At the very least, your ham salad sandwich will be infinitely safer in the communal fridge.
Will I need a degree? You will generally need a degree in forensic science, although other science-based subjects may be accepted.
Perfect for: People who want to help fight crime.
Avoid if: You feel queasy watching CSI.
Looking for something which requires a little less blood, sweat and tears? You should become a Geologist…
Whether you’re interested in studying the causes and effects of natural disasters, helping educate the masses on climate change, or learning more about the diverse life forms that have inhabited our planet, Geology the perfect career choice for anyone interested by biology. Also, possibly rocks.
In a nutshell, a Geologist looks at the materials that makeup the earth and how they’ve changed over time. Although some of their work is conducted in a lab, the job also involves a large amount of field work – something which especially fits with those who like a change of scenery.
If you’ve always wanted to learn more about landslides, earthquakes, floods, volcanic eruptions, and other vaguely-terrifying natural phenomenons, don’t be afraid to get your hands dirty and find out more about Geology today.
Will I need a degree? Yes.
Perfect for: People who have an apatite for a biology-based profession.
Avoid if: You don’t have the minerals for a challenge….or puns (there will be lots of puns)
Not all scientific jobs require extensive experience or qualifications to get started.
Lab Technicians, for example, help other scientists carry out their research by assisting with their experiments and investigations.
Although they may not be conducting the headline pieces of testing themselves, the work they do is no less vital in ensuring a successful outcome.
What’s more, after building up a suitable level of laboratory experience (and/or a natural tolerance to sterilising fluid), Lab Technicians are often presented with excellent opportunities for progression, and could move on to more senior positions (e.g. Lab Manger/Supervisor), or specialise in other areas, such as cardiography or phlebotomy.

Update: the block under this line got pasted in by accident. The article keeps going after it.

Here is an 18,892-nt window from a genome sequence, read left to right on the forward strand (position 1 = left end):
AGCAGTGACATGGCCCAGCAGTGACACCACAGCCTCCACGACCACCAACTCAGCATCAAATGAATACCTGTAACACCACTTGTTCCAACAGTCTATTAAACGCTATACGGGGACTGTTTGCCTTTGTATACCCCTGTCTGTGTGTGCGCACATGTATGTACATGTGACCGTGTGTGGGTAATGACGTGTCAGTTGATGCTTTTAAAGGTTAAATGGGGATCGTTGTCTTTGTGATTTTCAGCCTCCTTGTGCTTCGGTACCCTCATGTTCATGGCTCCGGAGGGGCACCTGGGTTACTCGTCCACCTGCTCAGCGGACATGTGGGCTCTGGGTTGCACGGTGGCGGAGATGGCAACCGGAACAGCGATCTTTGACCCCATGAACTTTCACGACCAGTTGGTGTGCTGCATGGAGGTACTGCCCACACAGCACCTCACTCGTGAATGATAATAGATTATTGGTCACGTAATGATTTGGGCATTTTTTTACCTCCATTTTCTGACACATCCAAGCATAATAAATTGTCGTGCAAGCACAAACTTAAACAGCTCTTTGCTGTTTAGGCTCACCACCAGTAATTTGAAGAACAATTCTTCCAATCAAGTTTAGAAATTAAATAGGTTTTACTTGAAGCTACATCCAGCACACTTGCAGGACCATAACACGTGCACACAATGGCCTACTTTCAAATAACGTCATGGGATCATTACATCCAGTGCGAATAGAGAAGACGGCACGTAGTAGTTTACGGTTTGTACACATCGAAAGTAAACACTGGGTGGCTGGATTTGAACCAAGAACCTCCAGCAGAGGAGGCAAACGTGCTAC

Will I need a degree? No.
Perfect for: People who want an entry-level science job.
Avoid if: You don’t like working with other people. Ever.
If you’re looking for all the fun of radiation with none of the risks, you should consider radiography. Also, possibly some kind of lead-lining.
Radiographers specialise is two main areas: diagnosing problems using medical imaging, or using it to assist with therapy.
And aside from simply capturing the images, many Radiographers also assist with the actual image interpretation and analysis. They may also operate across a wide range of different mediums outside of the traditional X-ray, including CT, MRI, Fluoroscopy and Ultrasound. Which, at the very least, have the potential to make your occupational anecdotes infinitely more interesting.
Think Radiography might be the right career for you? You’re so transparent…
Will I need a degree? Yes. You will also need to decide whether you want to specialise in diagnostic or therapeutic radiography.
Perfect for: People who are interested in anatomy.
Avoid if: You can’t even take a good selfie without looking blurry.
Honourable mentions: Chemist, Life Scientist, Marine Biologist, Molecular Biologist, Physics Teacher.